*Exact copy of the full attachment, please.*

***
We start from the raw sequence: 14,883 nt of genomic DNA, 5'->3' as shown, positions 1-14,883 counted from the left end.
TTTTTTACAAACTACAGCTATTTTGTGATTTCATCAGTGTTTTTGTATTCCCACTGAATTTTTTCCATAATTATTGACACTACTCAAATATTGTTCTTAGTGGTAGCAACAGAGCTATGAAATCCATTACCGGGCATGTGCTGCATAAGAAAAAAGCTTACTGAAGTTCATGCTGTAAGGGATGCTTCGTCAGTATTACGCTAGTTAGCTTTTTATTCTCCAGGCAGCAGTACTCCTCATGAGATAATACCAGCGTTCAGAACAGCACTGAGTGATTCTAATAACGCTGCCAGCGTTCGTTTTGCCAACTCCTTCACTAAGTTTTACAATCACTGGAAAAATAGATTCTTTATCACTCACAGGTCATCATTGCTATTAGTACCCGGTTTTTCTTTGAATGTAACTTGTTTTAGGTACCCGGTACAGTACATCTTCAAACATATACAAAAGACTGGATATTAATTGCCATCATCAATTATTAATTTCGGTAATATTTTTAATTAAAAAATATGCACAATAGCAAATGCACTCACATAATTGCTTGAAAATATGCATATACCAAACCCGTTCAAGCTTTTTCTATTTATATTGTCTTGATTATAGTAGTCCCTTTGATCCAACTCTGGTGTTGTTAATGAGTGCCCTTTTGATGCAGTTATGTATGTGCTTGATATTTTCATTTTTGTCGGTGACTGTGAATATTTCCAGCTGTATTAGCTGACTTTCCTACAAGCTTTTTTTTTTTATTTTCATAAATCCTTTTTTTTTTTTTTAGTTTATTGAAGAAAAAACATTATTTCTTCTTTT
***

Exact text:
We start from the raw sequence: 14,883 nt of genomic DNA, 5'->3' as shown, positions 1-14,883 counted from the left end.
TTTTTTACAAACTACAGCTATTTTGTGATTTCATCAGTGTTTTTGTATTCCCACTGAATTTTTTCCATAATTATTGACACTACTCAAATATTGTTCTTAGTGGTAGCAACAGAGCTATGAAATCCATTACCGGGCATGTGCTGCATAAGAAAAAAGCTTACTGAAGTTCATGCTGTAAGGGATGCTTCGTCAGTATTACGCTAGTTAGCTTTTTATTCTCCAGGCAGCAGTACTCCTCATGAGATAATACCAGCGTTCAGAACAGCACTGAGTGATTCTAATAACGCTGCCAGCGTTCGTTTTGCCAACTCCTTCACTAAGTTTTACAATCACTGGAAAAATAGATTCTTTATCACTCACAGGTCATCATTGCTATTAGTACCCGGTTTTTCTTTGAATGTAACTTGTTTTAGGTACCCGGTACAGTACATCTTCAAACATATACAAAAGACTGGATATTAATTGCCATCATCAATTATTAATTTCGGTAATATTTTTAATTAAAAAATATGCACAATAGCAAATGCACTCACATAATTGCTTGAAAATATGCATATACCAAACCCGTTCAAGCTTTTTCTATTTATATTGTCTTGATTATAGTAGTCCCTTTGATCCAACTCTGGTGTTGTTAATGAGTGCCCTTTTGATGCAGTTATGTATGTGCTTGATATTTTCATTTTTGTCGGTGACTGTGAATATTTCCAGCTGTATTAGCTGACTTTCCTACAAGCTTTTTTTTTTTATTTTCATAAATCCTTTTTTTTTTTTTTAGTTTATTGAAGAAAAAACATTATTTCTTCTTTT